True Inclusiveness

Inclusiveness is an overused word. All manner of organisations use it, but not so many practice it. After seeing the video below, I started thinking once again about inclusiveness, and how inclusive our organisations really are.

As Gloucestershire Deaf Association say in their comments about the video, booking a fully qualified British Sign Language interpreter is imperative in certain situations – financial in particular.

The definition of Inclusiveness according to Merriam-Webster.com as

Open to everyone: not limited to certain people.

Another definition is given to us by yourdictionary.com

The definition of inclusiveness is an aura or environment of letting people in and making them feel welcome.

Just allowing someone to be in our organisations or businesses without letting them feel a valued part of it is not inclusive. An organisation, business or club can be diverse without being truly inclusive. In today’s culture, not many organisations would state that they are exclusive and don’t allow certain other groups of people in, but it is attitudes that exclude.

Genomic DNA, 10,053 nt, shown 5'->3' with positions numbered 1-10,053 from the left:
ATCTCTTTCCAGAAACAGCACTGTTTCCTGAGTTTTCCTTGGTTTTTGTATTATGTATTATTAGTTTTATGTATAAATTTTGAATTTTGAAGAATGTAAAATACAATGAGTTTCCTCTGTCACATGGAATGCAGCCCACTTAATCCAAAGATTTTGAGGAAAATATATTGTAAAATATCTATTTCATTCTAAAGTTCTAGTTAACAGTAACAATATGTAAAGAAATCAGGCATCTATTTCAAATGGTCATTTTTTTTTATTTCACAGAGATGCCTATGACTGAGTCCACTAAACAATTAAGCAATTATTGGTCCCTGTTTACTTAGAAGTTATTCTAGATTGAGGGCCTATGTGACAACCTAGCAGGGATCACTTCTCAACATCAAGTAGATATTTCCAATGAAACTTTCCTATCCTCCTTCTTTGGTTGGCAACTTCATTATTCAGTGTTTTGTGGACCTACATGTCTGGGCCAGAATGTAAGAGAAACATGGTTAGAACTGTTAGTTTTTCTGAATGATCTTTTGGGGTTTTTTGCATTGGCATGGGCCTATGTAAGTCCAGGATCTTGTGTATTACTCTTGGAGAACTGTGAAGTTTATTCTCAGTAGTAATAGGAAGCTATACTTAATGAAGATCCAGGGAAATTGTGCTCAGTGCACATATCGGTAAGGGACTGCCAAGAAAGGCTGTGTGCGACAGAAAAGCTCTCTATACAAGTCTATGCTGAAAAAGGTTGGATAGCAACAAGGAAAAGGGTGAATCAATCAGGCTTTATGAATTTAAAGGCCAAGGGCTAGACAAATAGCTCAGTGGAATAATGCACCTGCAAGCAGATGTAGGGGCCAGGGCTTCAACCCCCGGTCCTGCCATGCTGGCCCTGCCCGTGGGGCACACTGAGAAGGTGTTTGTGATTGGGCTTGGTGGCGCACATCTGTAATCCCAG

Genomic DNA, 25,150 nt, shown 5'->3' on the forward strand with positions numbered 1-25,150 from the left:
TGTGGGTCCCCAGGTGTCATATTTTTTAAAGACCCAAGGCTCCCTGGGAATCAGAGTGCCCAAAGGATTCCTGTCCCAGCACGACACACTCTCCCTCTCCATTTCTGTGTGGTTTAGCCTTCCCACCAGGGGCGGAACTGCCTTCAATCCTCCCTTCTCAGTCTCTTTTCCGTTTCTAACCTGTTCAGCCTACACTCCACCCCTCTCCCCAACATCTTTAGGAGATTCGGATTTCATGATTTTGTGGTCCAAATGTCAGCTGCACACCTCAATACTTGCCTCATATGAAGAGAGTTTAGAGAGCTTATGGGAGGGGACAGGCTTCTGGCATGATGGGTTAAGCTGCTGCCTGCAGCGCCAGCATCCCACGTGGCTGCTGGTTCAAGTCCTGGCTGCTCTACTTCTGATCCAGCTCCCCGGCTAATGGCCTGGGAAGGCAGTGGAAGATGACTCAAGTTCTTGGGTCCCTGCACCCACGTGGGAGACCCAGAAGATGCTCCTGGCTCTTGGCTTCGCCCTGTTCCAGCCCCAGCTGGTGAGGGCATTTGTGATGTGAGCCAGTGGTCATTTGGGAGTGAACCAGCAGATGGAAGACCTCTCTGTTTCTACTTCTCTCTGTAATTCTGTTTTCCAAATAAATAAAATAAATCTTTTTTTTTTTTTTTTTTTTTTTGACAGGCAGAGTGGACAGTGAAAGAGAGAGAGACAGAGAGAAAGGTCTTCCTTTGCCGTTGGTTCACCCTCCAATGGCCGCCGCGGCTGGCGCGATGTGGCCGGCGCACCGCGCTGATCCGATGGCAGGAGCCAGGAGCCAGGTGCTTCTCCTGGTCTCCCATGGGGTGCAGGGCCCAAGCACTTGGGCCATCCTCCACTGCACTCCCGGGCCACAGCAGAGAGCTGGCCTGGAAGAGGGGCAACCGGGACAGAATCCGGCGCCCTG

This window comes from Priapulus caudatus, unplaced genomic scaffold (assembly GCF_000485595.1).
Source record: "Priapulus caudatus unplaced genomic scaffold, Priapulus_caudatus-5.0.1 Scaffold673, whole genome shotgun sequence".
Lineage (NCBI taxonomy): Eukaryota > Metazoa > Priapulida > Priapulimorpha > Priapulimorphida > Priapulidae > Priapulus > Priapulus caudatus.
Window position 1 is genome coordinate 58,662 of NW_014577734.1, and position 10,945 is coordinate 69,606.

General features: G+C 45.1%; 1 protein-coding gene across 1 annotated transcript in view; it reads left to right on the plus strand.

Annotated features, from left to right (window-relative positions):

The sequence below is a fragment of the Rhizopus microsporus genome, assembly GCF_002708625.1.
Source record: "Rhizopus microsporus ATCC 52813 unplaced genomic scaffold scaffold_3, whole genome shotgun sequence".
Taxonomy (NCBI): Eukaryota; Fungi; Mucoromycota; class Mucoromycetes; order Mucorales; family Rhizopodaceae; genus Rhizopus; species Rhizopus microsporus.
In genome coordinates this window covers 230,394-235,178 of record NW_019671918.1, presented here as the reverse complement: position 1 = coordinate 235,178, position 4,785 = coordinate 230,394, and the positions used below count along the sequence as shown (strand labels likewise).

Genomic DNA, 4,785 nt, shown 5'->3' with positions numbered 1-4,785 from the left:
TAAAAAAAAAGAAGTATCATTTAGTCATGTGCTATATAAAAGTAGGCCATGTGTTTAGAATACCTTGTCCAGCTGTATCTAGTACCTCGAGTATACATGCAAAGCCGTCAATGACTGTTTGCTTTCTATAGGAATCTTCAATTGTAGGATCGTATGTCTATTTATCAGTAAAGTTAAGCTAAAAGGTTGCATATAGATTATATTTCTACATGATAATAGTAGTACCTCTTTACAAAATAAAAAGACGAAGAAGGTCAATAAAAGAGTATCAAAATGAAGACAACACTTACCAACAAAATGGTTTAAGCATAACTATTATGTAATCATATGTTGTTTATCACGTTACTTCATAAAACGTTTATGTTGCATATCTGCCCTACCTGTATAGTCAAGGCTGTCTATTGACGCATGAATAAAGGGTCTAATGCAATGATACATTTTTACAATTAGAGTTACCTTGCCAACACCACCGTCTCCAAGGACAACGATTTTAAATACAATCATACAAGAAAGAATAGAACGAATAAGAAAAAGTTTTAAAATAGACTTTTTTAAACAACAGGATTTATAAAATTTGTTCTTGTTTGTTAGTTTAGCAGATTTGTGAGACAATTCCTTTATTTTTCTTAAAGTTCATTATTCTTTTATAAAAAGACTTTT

There are many organisations where you are intentionally isolated if you don’t maintain the status quo, or say the right things or believe the same as everyone else. These can cross most boundaries; political, religious, businesses, leisure.

A Company Director, for example, has to be emotionally secure to have people on his board who don’t always agree with him because many leaders enjoy the power of control. Dr Aran Reeves of Nexions LLC, quoted on the website legalinclusiveness.org, says,

Inclusiveness is about an inviting environment for talent from all backgrounds as well as the equal opportunity for each person to succeed in a way that works for them. Inclusiveness makes room, not for different people to take a shot at the same definition of success, but for different people to actually create different definitions of success.

Many people in our society are isolated, some because of a breakdown in a relationship, or bereavement, some because they do not speak the language of those around them, some because they cannot get out, and some because disability excludes them because of a lack of facilities or the right kind of assistance.

Just how inclusive are we really?